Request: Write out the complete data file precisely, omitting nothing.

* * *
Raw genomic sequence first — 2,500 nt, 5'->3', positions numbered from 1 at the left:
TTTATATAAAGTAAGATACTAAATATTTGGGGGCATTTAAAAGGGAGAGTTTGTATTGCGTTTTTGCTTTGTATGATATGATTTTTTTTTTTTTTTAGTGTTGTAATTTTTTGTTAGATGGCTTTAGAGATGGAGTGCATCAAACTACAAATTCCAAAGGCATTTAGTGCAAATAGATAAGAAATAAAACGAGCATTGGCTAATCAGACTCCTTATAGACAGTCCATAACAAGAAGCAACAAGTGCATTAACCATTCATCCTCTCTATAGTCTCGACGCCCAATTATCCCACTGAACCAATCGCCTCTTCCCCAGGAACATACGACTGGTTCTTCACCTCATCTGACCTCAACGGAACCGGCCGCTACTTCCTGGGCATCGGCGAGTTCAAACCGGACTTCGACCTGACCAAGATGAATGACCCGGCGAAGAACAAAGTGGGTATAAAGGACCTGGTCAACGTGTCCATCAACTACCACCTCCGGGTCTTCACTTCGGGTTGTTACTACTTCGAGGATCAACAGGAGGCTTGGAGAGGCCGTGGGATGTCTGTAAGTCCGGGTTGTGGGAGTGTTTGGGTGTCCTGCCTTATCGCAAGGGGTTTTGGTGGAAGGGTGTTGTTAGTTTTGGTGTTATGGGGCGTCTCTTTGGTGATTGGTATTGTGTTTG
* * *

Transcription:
Raw genomic sequence first — 2,500 nt, 5'->3', positions numbered from 1 at the left:
TTTATATAAAGTAAGATACTAAATATTTGGGGGCATTTAAAAGGGAGAGTTTGTATTGCGTTTTTGCTTTGTATGATATGATTTTTTTTTTTTTTTAGTGTTGTAATTTTTTGTTAGATGGCTTTAGAGATGGAGTGCATCAAACTACAAATTCCAAAGGCATTTAGTGCAAATAGATAAGAAATAAAACGAGCATTGGCTAATCAGACTCCTTATAGACAGTCCATAACAAGAAGCAACAAGTGCATTAACCATTCATCCTCTCTATAGTCTCGACGCCCAATTATCCCACTGAACCAATCGCCTCTTCCCCAGGAACATACGACTGGTTCTTCACCTCATCTGACCTCAACGGAACCGGCCGCTACTTCCTGGGCATCGGCGAGTTCAAACCGGACTTCGACCTGACCAAGATGAATGACCCGGCGAAGAACAAAGTGGGTATAAAGGACCTGGTCAACGTGTCCATCAACTACCACCTCCGGGTCTTCACTTCGGGTTGTTACTACTTCGAGGATCAACAGGAGGCTTGGAGAGGCCGTGGGATGTCTGTAAGTCCGGGTTGTGGGAGTGTTTGGGTGTCCTGCCTTATCGCAAGGGGTTTTGGTGGAAGGGTGTTGTTAGTTTTGGTGTTATGGGGCGTCTCTTTGGTGATTGGTATTGTGTTTG